A. Veggies can make your meat taste weird. Just weird.
B. Keep them together. Juice from meats is called “marinade.”
C. You know, meats and fruits and vegetables really don’t trust each other. It could end badly.
D. Because raw meats, meat products and blood can carry bacteria like E. coli and salmonella that can contaminate fruits and vegetables — and make people sick.
Answer: The correct answer is D. Cross-contamination is one of the most common causes of food-borne illness, according to the USDA. That is, the transfer of harmful bacteria from one food, particularly raw meats, poultry and shellfish to other foods. When preparing food, you need to keep raw meats and their juices away from fruits and vegetables and all ready-to-eat foods.
Note: If you can, use separate cutting boards for meats and produce. If you can’t use separate cutting boards, wash yours with hot, soapy water after using them on raw meats and before using them to cut fruits and vegetables. Or use your cutting board to chop vegetables first, then use it to prepare your uncooked meat, then wash it with hot, soapy water.)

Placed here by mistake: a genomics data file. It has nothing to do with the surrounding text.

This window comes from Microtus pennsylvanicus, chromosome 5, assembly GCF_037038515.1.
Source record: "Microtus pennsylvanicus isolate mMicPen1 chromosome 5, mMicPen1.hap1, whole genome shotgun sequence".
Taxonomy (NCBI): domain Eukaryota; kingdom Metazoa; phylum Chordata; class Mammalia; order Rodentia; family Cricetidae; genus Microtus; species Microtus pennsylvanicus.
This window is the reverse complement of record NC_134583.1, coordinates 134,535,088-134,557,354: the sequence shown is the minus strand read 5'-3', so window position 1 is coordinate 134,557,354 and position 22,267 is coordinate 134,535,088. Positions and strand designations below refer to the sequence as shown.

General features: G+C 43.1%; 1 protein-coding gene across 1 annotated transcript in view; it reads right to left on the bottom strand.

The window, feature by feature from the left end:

What is the Danger Zone? And what does it have to do with Thanksgiving dinner?
A. It’s that great song from “Top Gun: Maverick”!! (Thank you, Tom Cruise for making this joke relevant again 36 years after the original Top Gun.) “Highway to the DANGER ZONE! Riiiide in—to the DANGER ZONE!”
B. It’s that distance you have to walk—through kids, over toys, past the pets and without tripping on the rippled carpet—to get your Thanksgiving feast from the kitchen to the table. Without. Dropping. A thing.
C. It’s the range of temperatures between 41 degrees Fahrenheit and 135 degrees Fahrenheit—the temperatures where bacteria can grow like crazy in foods, doubling in number in as little as 20 minutes.